Huffington: 'Obama Not Elected Without Internet'
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|Newsom (l) and Huffington (r) |
Photo: James Duncan Davidson
Bloggers like to think it is, including a panel of political experts at the closing day of the Web 2.0 Summit here.
Then again, all three panelists strongly supported Obama in the campaign.
Obama campaign-related videos garnered 14.5 million hours of viewing on YouTube, according to Democratic political consultant Joe Trippi. He estimates that amount of time would have cost $47 million to buy on TV or about half the amount the McCain campaign received in public financing.
"And to buy that time, you're interrupting people watching football games and soap operas," said Trippi. On the Web, "this is stuff people wanted to watch."
Just as the power of television, via televised debates, was credited with helping John Kennedy win the presidency over Richard Nixon in 1960, the panelists agreed with moderator John Heilemann that in 2008 the Web had at least as significant a role.
"If not for the Internet, Barack Obama would not be President or even the democratic nominee," claimed Arianna Huffington of the liberal, Huffington Post Web site.
"His ability to galvanize and fund raise [on the Web]" was incredibly sophisticated. Huffington and other panelists claimed the McCain campaign wasn't nearly as proficient or ambitious in tapping social networks like Facebook and other Web services.
Summit organizers said they invited Republican strategists Karl Rove and Newt Gingrich to participate, but they declined. Had they participated, they might have pointed out other things in Obama's favor besides bloggers. The most obvious: an economic meltdown as the credit crisis deepened in September, an electorate weary with an unpopular war in Iraq, and a Republican president whose dismal approval ratings were only matched or lower by those of Congress itself.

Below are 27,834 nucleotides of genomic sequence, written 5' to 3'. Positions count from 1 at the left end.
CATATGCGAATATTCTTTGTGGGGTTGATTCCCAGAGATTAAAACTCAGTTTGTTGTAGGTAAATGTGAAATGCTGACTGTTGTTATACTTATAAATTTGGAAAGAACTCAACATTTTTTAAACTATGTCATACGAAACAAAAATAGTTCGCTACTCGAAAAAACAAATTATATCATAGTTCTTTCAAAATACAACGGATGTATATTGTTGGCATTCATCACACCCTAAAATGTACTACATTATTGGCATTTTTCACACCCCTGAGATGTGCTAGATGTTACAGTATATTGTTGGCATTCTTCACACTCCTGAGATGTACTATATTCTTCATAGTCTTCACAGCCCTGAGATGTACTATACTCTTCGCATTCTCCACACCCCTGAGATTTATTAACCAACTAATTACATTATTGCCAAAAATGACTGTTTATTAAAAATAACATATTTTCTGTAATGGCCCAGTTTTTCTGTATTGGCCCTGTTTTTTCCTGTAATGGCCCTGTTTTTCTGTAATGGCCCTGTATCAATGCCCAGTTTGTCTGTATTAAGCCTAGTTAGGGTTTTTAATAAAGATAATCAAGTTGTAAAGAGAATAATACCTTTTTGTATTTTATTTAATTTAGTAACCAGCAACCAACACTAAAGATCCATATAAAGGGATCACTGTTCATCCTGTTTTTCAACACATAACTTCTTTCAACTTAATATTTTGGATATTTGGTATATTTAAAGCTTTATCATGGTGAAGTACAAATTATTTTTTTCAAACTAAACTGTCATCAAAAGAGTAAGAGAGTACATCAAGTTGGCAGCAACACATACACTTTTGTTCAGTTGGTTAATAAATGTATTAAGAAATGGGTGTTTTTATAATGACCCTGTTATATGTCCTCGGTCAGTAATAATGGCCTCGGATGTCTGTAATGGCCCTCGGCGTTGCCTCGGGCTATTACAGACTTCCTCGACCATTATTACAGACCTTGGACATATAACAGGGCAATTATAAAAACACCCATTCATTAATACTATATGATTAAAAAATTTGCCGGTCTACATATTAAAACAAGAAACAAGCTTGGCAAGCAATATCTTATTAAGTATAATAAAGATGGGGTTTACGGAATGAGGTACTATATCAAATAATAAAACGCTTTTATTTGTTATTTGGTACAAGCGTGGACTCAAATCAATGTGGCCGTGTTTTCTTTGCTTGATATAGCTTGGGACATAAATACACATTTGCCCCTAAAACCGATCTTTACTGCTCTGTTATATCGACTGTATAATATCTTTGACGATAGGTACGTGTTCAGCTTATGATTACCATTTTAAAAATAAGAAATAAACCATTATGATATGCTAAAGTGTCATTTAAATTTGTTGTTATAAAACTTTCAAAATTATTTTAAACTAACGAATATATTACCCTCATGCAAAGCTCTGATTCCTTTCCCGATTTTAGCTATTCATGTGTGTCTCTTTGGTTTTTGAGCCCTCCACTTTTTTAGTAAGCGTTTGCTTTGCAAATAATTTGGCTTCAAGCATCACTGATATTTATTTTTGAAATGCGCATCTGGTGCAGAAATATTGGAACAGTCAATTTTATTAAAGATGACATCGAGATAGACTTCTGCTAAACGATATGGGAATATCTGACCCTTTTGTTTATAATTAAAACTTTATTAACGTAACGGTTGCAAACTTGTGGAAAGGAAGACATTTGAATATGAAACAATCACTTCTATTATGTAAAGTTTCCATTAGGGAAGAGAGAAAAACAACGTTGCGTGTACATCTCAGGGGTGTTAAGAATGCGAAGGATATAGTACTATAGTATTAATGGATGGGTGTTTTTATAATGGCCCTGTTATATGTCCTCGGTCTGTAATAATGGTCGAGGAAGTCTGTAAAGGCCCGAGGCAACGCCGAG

Sticking with the Web angle, San Francisco Mayor Gavin Newsom Gavin agreed that the Obama campaign leveraged Web services to an unprecedented level in national politics. "Now I'm more concerned with what does it mean when we can this unfiltered conversation with people and how will it help construct public policy?" he asked.
Understanding Web 2.0 and politics
Newsom said most politicians are behind the times on understanding Web 2.0 services and new media. "Last year I ran for reelection and looked out at this big rally, and said to someone 'Who are these people' and was told 'Those are your friends on Facebook.' And I said, 'What's that?"
But now he knows. "I'm obsessed with Facebook, it's an extraordinary tool," he said. "I want someone who is a fanatic and motivated to participate. Most politicians don't understand the capacity of these tools."
Newsom also sounded several cautionary notes. He said politicians face the risk of "a lot of collateral damage" of having their actions tracked to the nth degree on the blogosphere and elsewhere online. "The fear I have now is that we've entered a phase where everything you say is recorded. It's the YouTubeification of the world. I have to watch myself on YouTube singing 'I Left My Heart in San Francisco', and I can't get it to go away and I'm desperate too," he joked.
On the plus side, Huffington said bloggers are providing an important service in digging in to stories the mainstream media overlooks. "We stay on something," said Huffington.
She claimed bloggers forced the McCain campaign to stop repeating that Sarah Palin rejected the so-called "bridge to nowhere" government boondoggle as governor of Alaska. She claimed that their research showed that Palin's actions were otherwise about the bridge funding.
According to Politifact, a fact-checking project from the St. Petersburg Times and Congressional Quarterly, Gov. Palin did, in fact, kill funding for the bridge. But by the time the funding was killed, the earmark spending item had already become a touchstone for controversial pork barrel spending issues and was considered a dead project anyway.